NASA’s Voyager 1 probe detects plasma static ‘hum’ in intracellular space


Artist Voyager Impressions 1.

Voyager’s artist impression 1.
Fig: NASA

Voyager 1 is the most distant man-made objectIt has made another significant discovery with interstellar space.

It is stable, stable and long lasting: a low-frequency hum that runs away at about 40 Hz. This Plasma evidence, so hot that electrons have moved away from their atoms, results in an ionized, or charged, gas. By itself, plasma detection is negligible. It is, after all, a vast amount of visible matter in the universe. What is significant, however, is that this plasma was detected: a very local intracellular medium.

Even more significant is NASA Voyager d Managed to detect Weak Plasma vibrations in this remote area of ​​space. Previously, the probe detected strong plasma in the plasma, known as the plasma oscillation event, which was triggered by coronal mass emission from the sun. In deep places and without the effect of sun interference. Its details Discovery Nature Communication was published today.

Launched in September 1977, Voyager 1 is now 14.1 billion miles from Earth, making it the farthest. Man-made objects (Voyager 2, sister search, 11.8 billion miles away). Voyager 1 is now out of Heliopos, A region sandwiched between warm solar plasma and the cooler interstellar at the outer edge of the solar system. Traveling at a speed of 36,000 miles per hour, the probe has now traversed interstellar space, an area characterized by an exceptionally low density of matter.

Unlike sibling 1, Voyager 1 can measure interplanetary medium plasma vibrations, thanks Its plasma wave system is on

“These vibrations occur at a very specific frequency, called the plasma frequency, which is directly related to the density of the plasma voyager,” explained Stella Oker, a PhD candidate at Cornell University and the first author of a new study. By measuring we can create a map of how plasma is distributed in Voyager’s trajectory, And learn more about the mechanisms that determine how plasma interacts and interacts with particles and magnetic fields in the interstellar medium. ”

Since 2012, Voyager has detected eight separate plasma oscillations, ranging in length from a few days to a full year. These events occur due to instability Electronic forecasting Shockwave advance produced by the sun

In early 2017, however, Voyager 1 began to detect a weakness, Still steady and unwavering, the plasma signature outside of these powerful events. Known as a “plasma wave emission”, the newly detected signal is narrower than the phenomena of plasma oscillation at about 40 Hz. More importantly, the signal was uninterrupted for about three years, which “corresponds to the distance traveled by the spacecraft of about 10 au”, which is about 930 million miles.According to the paper. Plasma wave emissions, with its narrow bandwidth, low amplitude, and multi-year persistence, appear to be distinct from shock-generated [plasma oscillation events], “Astronomers write in their research as.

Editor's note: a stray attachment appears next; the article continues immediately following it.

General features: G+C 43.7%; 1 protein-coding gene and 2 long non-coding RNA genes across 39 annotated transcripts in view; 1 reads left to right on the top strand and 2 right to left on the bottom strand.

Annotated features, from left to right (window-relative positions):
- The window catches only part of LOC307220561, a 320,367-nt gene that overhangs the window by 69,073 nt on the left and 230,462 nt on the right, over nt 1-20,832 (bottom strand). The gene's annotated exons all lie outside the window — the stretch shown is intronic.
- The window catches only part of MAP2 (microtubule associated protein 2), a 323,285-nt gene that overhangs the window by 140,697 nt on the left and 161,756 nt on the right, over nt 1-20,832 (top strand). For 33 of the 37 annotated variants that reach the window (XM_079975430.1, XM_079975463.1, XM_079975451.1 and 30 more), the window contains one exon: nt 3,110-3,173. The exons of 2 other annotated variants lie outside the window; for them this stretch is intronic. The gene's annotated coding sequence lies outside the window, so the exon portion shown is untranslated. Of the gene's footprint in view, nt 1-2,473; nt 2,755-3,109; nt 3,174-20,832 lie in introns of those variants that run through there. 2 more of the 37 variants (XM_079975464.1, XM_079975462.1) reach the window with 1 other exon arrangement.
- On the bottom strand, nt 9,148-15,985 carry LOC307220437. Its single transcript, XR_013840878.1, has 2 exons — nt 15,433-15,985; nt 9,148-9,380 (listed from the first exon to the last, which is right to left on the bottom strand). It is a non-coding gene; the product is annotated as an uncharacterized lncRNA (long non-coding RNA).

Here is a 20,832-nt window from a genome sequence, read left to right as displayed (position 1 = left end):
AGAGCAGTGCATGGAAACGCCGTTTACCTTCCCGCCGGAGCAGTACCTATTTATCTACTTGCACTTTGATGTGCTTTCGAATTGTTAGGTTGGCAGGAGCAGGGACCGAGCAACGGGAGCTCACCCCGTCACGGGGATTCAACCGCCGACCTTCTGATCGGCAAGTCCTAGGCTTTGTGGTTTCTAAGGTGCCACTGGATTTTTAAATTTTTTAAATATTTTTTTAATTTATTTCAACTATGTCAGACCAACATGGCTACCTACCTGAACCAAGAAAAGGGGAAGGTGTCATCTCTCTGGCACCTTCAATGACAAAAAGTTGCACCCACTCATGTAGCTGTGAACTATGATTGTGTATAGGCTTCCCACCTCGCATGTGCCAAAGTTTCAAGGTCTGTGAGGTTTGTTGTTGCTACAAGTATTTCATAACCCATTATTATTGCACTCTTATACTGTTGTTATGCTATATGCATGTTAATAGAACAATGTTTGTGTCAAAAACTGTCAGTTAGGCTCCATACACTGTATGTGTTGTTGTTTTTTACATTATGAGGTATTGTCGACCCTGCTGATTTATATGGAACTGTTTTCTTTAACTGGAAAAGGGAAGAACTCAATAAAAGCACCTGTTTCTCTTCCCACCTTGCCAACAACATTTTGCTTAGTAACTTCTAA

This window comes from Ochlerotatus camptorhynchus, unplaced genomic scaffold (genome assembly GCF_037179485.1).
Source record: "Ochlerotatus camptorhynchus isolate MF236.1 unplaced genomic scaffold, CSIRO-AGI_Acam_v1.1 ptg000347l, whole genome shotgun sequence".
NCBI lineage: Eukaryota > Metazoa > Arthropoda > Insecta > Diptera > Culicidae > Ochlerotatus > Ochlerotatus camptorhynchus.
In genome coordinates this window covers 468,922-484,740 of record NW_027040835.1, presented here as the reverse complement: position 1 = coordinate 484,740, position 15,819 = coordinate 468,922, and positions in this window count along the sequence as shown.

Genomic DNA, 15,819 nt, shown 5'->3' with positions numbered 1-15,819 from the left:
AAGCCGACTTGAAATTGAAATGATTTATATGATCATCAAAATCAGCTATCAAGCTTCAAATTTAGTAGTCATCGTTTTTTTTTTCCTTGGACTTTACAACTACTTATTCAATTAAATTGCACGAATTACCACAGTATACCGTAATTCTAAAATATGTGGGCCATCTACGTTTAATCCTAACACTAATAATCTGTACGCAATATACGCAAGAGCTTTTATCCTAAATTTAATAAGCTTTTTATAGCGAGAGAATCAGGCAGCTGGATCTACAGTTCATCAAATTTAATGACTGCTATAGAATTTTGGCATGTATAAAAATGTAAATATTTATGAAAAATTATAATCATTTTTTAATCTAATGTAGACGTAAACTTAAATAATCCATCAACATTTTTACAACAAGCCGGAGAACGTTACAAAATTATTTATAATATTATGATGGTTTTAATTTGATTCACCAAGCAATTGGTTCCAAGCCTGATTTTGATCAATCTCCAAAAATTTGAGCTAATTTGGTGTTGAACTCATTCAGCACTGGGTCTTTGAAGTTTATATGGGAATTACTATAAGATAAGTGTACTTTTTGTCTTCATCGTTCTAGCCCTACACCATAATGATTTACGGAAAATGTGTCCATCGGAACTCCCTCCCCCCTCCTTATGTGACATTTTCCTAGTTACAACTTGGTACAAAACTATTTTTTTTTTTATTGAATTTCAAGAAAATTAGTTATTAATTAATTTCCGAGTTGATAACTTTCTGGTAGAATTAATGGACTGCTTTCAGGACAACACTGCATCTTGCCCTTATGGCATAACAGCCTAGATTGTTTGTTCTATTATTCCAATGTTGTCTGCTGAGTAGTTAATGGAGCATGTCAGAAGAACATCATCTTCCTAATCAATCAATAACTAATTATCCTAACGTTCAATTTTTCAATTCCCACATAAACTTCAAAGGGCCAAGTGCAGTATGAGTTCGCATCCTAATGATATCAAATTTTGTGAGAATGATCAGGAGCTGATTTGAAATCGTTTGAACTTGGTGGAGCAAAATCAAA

That Voyager 1 is this low-The frequency was hum anExpected

“The signal for these vibrations is hidden just above the sound gate of the Voyager 1 plasma wave system equipment, so when we initially dig the data We didn’t really expect to get anything like this, ”Oker said.“ This identification pushes Voyager to the limit of what 1 can do.

The signal may be weak, but it is stronger than scientists think. This is an exciting result, according to Oker. “We detect these weak vibrations even when there is no visible mass emission by the sun, which means we are now able to measure the frequency of these vibrations and so whenever we want plasma density,” he said.

By directly sampling the properties of the centrifugal medium, astronomers can “learn a great deal about how our heliosphere is shaped and shaped by the centrifugal medium.” And what could be the effect of the conditions in the heliosphere, ”Oker added.

What’s more, measuring plasma densities along Voyager’s path could bring new information about the solar system’s stellar environment. “The solar system is actually moving through the interstellar medium, and Voyager 1 is traveling in the same direction as the Sun, so in a sense Voyager 1 is looking for a situation of intercentral mediation in front of us,” Oker said.

The new study now raises some important questions, such as the physical source of this extremely weak and constant plasma emission. And the team was only able to identify why these vibrations could start in 2017. The Voyager 1 mission is expected to last several more years which will certainly help. That said, O’Keefe is working on a future intercentric mission that would enable him to “measure the density of a continuous space with higher accuracy than Voyager.”

Thanks, such a Project Work is already underway. It’s amazing to acknowledge but our species now has a presence Inside Intercentric states

More: Voyager probes mark previously unknown events in deep space.



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